It turns out that these differences are not statistically significant. Specifically, we I can say that I’m 99% confident that neither UF nor Alabama have fewer penalties and yards assessed per game than their respective opponents due to real world factors such as bias or skill.

I’ve been running the numbers for both teams every week since Week 6 of the season, and there has never been a statistically significant difference between either UF or Alabama and their respective opponents with respect to aggregate number of penalties and yards called against.

Ultimately, I think there are two factors at play here: first, the media feels compelled to generate stories; second, there is some observer bias and that is clouding the media’s judgment. I don’t think my first factor really needs any explanation. It’s pretty obvious that the media in general, and specifically the sports media, thrive on controversy, tragedy, intrigue, etc. They actively look for these types of stories and, occasionally, they manufacture them to keep viewers interested. But the second one isn’t explored very often. For example, after the Arkansas vs. UF game, there were many cries of conspiracy to get UF into the Championship game. But where were the cries when the refs blew four big calls in the Tennessee vs. UF game earlier in the year? That game was close all the way (at least on the scoreboard), and the refs called an excessive celebration penalty against Florida that they didn’t call in a similar situation against UT later, and they wrongly called intentional grounding against Florida and totally blew an obvious intentional grounding call against Tennessee later. But those plays are never mentioned when the conspiracy theories are being discussed. Only plays that support the theorists’ hypothesis are discussed.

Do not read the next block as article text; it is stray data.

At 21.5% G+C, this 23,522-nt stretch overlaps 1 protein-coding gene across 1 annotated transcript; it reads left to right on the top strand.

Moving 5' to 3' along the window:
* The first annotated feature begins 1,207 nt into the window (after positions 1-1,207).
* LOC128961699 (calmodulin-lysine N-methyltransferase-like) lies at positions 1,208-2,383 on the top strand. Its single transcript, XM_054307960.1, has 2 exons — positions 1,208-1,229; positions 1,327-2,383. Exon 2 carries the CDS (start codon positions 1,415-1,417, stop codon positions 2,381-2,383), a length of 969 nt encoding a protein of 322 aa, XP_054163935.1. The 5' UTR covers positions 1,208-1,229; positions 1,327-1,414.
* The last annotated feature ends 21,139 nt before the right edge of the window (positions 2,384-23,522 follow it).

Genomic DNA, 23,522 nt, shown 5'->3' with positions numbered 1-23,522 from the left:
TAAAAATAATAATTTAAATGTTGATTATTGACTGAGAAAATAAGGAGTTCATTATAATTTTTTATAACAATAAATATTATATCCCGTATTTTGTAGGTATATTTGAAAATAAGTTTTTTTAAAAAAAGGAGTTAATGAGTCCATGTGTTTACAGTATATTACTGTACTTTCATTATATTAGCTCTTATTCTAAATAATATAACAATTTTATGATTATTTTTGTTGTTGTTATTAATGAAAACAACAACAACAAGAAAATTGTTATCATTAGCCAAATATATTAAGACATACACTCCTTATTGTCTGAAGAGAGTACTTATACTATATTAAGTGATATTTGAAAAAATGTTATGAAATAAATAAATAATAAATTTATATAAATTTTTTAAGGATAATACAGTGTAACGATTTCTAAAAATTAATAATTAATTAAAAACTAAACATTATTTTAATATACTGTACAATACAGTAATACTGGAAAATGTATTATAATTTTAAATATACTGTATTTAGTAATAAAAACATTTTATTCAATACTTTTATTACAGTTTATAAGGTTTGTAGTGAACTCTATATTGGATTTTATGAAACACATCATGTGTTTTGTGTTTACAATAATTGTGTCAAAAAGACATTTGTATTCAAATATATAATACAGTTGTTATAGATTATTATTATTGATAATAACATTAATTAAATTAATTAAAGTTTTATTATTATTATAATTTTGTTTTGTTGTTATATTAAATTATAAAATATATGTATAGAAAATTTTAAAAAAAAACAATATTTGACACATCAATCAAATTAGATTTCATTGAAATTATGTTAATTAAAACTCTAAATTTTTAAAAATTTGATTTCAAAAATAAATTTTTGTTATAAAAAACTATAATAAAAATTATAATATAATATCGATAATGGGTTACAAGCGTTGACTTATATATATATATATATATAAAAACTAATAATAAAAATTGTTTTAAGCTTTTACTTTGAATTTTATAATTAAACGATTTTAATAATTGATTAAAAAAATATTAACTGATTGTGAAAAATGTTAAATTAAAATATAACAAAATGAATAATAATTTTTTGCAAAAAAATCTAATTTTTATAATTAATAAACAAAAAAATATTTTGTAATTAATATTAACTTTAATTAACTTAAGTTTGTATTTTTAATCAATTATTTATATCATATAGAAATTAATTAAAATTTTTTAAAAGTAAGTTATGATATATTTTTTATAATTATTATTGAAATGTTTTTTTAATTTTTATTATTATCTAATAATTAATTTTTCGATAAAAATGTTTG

Crazy week

About a month ago, I moved out here to work for a small software company. I no longer work for that software company… because we were acquired by a larger, public company. At first, I was a little nervous since I’m the new guy and the new guy is typically the first to go if there’s any kind of reduction in force. But, as I thought it over and spoke with my boss, I realized that I don’t have anything to worry about. First of all, the acquisition has been in the works for a few months, so they would’ve had to incur the cost of hiring me, moving me, etc., all while knowing they could let me go. Obviously, that wouldn’t make very much business sense and since I know the people I work for have a lot of business sense (they did just sell their company for a nice chunk of change, after all), I had to figure they wouldn’t make such a costly mistake. Also, a good friend of mine approached me about working there–I didn’t pursue the company so much as the company pursued me–and I couldn’t see my friend leading me to move out here, only to be canned a month later.